Understand the complexities and nuances of the Bankruptcy Code to better advise clients and prepare for court.
By Diane Davis
A jazz singer can wipe out $33,680 in back rent owed to her landlord in her bankruptcy case, the U.S. Bankruptcy Court for the Northern District of Illinois held ( In re McDougal , 2017 BL 270038, Bankr. N.D. Ill., 16 B 08776, 8/2/17 ).
Tim and Katherine Grover failed to prove that the rent Erin McDougal owed them for her apartment in Chicago wasn’t dischargeable in bankruptcy due to her fraudulent behavior, Judge Jacqueline P. Cox wrote Aug. 2.
Bankruptcy Code Section 523(a)(2)(A) prevents a debtor from wiping out any debt for money, property, or services or an extension, renewal, or refinancing of credit, if it is obtained by false pretenses, a false representation, or actual fraud.
The Grovers argued that McDougal made false representations after the lease began with the intent to deceive them into thinking she would pay the rent and stop them from evicting her.
To prevail, the Grovers needed to prove that McDougal made a representation she knew was false or with reckless disregard for whether it was true, with an intent to deceive or defraud, and they relied on it, the court said.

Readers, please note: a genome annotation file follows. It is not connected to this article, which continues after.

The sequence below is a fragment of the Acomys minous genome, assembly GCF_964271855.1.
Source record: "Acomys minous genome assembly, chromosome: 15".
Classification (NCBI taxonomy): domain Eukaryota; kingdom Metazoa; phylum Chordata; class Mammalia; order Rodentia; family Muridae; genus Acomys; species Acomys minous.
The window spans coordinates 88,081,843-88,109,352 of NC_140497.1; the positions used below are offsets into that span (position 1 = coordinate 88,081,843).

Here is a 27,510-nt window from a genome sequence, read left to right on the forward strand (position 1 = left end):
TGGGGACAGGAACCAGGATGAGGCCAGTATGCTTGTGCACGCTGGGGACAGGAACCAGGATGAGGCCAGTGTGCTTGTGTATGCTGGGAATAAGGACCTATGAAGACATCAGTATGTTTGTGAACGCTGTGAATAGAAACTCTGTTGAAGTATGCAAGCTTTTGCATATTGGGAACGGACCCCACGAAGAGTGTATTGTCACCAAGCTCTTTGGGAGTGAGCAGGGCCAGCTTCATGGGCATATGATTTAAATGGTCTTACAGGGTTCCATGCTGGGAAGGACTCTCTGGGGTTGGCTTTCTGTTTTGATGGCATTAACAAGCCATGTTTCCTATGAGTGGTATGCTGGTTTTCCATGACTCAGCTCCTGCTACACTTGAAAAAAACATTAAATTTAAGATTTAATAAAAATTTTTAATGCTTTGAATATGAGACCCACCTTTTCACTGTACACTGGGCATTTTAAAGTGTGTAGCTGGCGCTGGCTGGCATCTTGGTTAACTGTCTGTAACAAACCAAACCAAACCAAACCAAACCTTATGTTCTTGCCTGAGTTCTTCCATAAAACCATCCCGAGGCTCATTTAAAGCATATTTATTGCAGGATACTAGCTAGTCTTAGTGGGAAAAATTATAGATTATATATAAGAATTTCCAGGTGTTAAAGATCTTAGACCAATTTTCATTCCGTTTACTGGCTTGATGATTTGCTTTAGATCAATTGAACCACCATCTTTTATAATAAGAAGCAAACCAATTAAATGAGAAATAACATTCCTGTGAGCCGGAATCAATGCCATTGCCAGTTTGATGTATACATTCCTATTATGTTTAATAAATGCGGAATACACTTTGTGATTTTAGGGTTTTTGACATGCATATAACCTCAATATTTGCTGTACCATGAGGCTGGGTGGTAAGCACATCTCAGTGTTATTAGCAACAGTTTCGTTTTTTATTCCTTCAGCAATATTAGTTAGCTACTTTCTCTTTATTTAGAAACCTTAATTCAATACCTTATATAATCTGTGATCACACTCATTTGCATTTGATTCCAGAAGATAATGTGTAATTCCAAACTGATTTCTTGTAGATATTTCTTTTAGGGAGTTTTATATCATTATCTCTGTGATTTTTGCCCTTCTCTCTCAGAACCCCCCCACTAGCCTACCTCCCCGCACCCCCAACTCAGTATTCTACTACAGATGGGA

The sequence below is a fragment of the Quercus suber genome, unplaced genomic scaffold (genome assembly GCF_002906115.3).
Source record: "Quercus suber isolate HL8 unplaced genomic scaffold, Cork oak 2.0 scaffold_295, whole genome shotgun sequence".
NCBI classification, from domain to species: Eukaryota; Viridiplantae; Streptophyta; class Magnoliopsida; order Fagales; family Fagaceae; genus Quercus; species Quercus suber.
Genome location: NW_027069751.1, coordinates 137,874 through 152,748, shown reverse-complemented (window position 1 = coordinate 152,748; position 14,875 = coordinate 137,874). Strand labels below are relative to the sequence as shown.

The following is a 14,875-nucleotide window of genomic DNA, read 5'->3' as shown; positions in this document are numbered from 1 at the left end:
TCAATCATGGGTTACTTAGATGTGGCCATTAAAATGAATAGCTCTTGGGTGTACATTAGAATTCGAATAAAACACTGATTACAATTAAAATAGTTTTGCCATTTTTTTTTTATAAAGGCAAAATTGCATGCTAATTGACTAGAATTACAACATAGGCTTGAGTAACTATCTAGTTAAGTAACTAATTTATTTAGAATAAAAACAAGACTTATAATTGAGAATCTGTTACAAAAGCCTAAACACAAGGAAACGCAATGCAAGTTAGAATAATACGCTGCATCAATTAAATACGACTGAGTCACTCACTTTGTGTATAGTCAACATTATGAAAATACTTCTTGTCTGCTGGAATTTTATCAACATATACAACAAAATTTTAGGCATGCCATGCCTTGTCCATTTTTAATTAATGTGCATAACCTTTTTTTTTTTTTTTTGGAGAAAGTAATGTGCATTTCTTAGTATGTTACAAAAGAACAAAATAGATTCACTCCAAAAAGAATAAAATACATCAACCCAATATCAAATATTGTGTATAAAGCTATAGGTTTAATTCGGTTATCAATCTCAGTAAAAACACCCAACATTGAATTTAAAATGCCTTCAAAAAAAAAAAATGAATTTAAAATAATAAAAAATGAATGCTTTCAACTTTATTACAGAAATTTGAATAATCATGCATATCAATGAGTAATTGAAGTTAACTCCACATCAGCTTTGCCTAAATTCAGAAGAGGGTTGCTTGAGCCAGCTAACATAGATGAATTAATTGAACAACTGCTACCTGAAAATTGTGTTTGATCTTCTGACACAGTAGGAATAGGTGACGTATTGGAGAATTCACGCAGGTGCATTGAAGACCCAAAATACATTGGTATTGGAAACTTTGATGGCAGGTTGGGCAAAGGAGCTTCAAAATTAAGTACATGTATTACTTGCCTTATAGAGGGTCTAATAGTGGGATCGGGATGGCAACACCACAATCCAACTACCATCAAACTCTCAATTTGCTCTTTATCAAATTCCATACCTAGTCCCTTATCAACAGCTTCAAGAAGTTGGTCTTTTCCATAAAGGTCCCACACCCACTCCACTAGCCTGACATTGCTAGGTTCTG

The Grovers failed to show that McDougal made false statements to obtain property, the court said.
McDougal made several promises to the Grovers by text message that she was trying to catch up with her past due rent obligations, and each promise was to pay in the future. Her failures to satisfy her obligations were contract breaches, not fraud, the court said. Failure to honor a promise is just breach of contract but making a promise that one intends not to keep is fraud, the court said, citing Seventh Circuit precedent.
The court didn’t find that McDougal made her promises with any intent to deceive. As a struggling jazz singer, McDougal didn’t make enough to afford the apartment and needed to sublet it on Airbnb even though the lease prohibited it.
The Grovers didn’t rely on false representations, but on McDougal’s promises, the court said. She was a tenant who paid her rent for the first lease so they gave her a second lease. The Grovers never asked McDougal to submit information about how or when she earned her income to pay the rent, the court noted.
Law Office of Joel F. Handler, Chicago, represented Tim and Katherine Grover; Law Office of Daniel Brown, Chicago, Richard D. Grossman Law Offices, Chicago, Chicago Volunteer Legal Services, Chicago, and Lattas & Lattas Law, LLC, Chicago, represented Erin McDougal; Chapter 7 Trustee Michael K. Desmond, Figliulo & Silverman P C, Chicago, represented himself.
To contact the reporter on this story: Diane Davis in Washington at DDavis@bna.com
To contact the editor responsible for this story: Jay Horowitz at JHorowitz@bna.com
Copyright © 2017 The Bureau of National Affairs, Inc. All Rights Reserved.
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